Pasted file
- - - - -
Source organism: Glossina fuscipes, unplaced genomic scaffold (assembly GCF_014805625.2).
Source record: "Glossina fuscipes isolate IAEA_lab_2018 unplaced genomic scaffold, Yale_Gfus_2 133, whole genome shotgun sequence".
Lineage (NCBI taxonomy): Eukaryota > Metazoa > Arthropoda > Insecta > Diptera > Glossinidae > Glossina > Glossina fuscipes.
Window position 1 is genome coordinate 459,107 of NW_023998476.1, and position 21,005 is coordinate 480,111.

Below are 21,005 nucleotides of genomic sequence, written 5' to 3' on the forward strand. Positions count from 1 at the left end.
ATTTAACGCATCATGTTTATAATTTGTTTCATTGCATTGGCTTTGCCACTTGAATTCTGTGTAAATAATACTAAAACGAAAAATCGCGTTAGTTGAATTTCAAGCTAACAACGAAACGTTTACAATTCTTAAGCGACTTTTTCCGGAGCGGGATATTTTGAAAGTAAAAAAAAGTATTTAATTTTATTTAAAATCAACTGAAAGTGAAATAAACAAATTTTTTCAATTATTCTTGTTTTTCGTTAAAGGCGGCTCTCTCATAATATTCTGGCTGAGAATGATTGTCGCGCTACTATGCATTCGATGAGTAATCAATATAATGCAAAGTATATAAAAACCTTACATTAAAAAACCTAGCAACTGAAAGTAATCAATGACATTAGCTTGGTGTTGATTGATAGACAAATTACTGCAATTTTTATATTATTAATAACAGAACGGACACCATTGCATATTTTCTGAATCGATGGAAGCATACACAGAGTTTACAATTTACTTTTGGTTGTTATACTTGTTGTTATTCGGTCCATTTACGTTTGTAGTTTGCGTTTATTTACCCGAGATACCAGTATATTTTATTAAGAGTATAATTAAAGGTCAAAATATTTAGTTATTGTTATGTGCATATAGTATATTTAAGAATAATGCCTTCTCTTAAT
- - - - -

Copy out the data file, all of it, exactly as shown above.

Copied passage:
Source organism: Glossina fuscipes, unplaced genomic scaffold (assembly GCF_014805625.2).
Source record: "Glossina fuscipes isolate IAEA_lab_2018 unplaced genomic scaffold, Yale_Gfus_2 133, whole genome shotgun sequence".
Lineage (NCBI taxonomy): Eukaryota > Metazoa > Arthropoda > Insecta > Diptera > Glossinidae > Glossina > Glossina fuscipes.
Window position 1 is genome coordinate 459,107 of NW_023998476.1, and position 21,005 is coordinate 480,111.

Below are 21,005 nucleotides of genomic sequence, written 5' to 3' on the forward strand. Positions count from 1 at the left end.
ATTTAACGCATCATGTTTATAATTTGTTTCATTGCATTGGCTTTGCCACTTGAATTCTGTGTAAATAATACTAAAACGAAAAATCGCGTTAGTTGAATTTCAAGCTAACAACGAAACGTTTACAATTCTTAAGCGACTTTTTCCGGAGCGGGATATTTTGAAAGTAAAAAAAAGTATTTAATTTTATTTAAAATCAACTGAAAGTGAAATAAACAAATTTTTTCAATTATTCTTGTTTTTCGTTAAAGGCGGCTCTCTCATAATATTCTGGCTGAGAATGATTGTCGCGCTACTATGCATTCGATGAGTAATCAATATAATGCAAAGTATATAAAAACCTTACATTAAAAAACCTAGCAACTGAAAGTAATCAATGACATTAGCTTGGTGTTGATTGATAGACAAATTACTGCAATTTTTATATTATTAATAACAGAACGGACACCATTGCATATTTTCTGAATCGATGGAAGCATACACAGAGTTTACAATTTACTTTTGGTTGTTATACTTGTTGTTATTCGGTCCATTTACGTTTGTAGTTTGCGTTTATTTACCCGAGATACCAGTATATTTTATTAAGAGTATAATTAAAGGTCAAAATATTTAGTTATTGTTATGTGCATATAGTATATTTAAGAATAATGCCTTCTCTTAAT